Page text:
Q. I've heard that home-canned pickled asparagus can cause botulism poisoning. Is there a safe way to can it at home?
A. Any home-canned pickled vegetable is risky for botulism poisoning if not done properly. To be safe, the brine for pickled asparagus must have at least as much vinegar as water. So, if the recipe calls for 2 quarts of water, there must be 2 quarts of vinegar. The vinegar must also be at least 5 percent acidity. Once pickled, the asparagus or other vegetable must have a processing step in a boiling water canner. Call the Benton County Extension office at 735-3551 for a recipe.
Q. Some of the catalogs that sell fruit trees suggest that different fruit tree varieties need a pollinizer. What is a pollinizer?
A. Some plants recognize their own pollen and reject it from fertilizing the flower. A good pollinizer is one that has different yet compatible pollen and flowers at similar times. Usually catalogs suggest a pollinizer or say "self-fertile," which means no additional pollinizer is needed.
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Q. I've heard that beef calves can be weaned from their mothers early. Why would that be advantageous?
A. Yes, beef calves can be weaned early. Typically beef calves are weaned at around 7 months of age. In early weaning programs, beef calves can be weaned at 90 to 110 days of age. In our research investigating early weaning, we compared spring-born calves weaned at around 7 months with calves weaned at around 100 days of age. We found that those cows with calves weaned early had significantly more body condition (fat) going into the next winter. That is important because the cows can use those greater energy reserves (body fat) when feed is limited or of low-quality in the winter.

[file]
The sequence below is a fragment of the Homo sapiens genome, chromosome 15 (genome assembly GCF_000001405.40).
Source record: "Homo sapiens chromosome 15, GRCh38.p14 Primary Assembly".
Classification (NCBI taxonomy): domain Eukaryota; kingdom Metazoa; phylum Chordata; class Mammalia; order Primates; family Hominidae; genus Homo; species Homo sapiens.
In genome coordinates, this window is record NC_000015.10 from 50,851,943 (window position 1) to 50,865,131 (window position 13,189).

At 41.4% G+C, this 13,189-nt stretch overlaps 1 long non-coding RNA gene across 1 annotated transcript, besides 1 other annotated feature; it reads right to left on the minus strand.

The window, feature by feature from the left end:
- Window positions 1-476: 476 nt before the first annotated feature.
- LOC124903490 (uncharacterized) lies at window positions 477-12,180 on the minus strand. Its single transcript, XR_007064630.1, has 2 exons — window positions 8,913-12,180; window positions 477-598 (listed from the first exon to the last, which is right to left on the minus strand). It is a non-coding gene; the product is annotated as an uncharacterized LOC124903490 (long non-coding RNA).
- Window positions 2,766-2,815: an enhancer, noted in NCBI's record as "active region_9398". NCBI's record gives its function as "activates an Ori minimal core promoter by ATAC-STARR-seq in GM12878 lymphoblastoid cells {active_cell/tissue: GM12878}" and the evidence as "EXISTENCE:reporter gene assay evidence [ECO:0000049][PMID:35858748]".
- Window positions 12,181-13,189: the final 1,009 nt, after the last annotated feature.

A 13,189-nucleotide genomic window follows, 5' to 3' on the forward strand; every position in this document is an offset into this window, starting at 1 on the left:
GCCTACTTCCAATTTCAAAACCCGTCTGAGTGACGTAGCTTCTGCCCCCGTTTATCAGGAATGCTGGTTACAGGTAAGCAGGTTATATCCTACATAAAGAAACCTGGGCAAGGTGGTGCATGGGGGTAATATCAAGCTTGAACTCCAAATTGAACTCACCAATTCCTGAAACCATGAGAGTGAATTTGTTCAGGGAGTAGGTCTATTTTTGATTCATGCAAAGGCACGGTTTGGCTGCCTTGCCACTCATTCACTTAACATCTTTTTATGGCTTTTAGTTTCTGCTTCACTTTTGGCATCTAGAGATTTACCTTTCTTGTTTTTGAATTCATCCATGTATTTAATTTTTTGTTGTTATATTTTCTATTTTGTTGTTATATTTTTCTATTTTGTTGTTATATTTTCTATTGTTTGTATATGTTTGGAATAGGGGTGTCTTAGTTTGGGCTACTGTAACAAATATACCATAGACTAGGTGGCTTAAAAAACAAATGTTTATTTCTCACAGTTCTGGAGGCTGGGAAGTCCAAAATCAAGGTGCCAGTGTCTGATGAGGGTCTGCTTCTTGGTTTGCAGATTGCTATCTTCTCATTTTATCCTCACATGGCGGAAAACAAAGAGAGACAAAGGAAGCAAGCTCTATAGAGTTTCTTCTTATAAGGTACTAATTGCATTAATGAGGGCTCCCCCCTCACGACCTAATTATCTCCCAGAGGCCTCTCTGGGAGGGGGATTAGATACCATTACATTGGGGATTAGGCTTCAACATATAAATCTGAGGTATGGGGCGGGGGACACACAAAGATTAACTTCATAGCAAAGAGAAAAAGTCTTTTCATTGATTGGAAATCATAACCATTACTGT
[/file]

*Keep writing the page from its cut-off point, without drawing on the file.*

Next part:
Another scenario, when early weaning might be applicable is during drought when it might be advantageous to extend the grazing season for the cows by having the calves removed from the pastures. If weaning early, producers will have to make certain they have the feed resources available for the calves (either pasture or harvested forages). Producers will need to weigh the economics of their weaning system to make an informed decision.
-- Questions should be called in to the WSU Extension offices in Kennewick at 735-3551 or Pasco at 545-3511.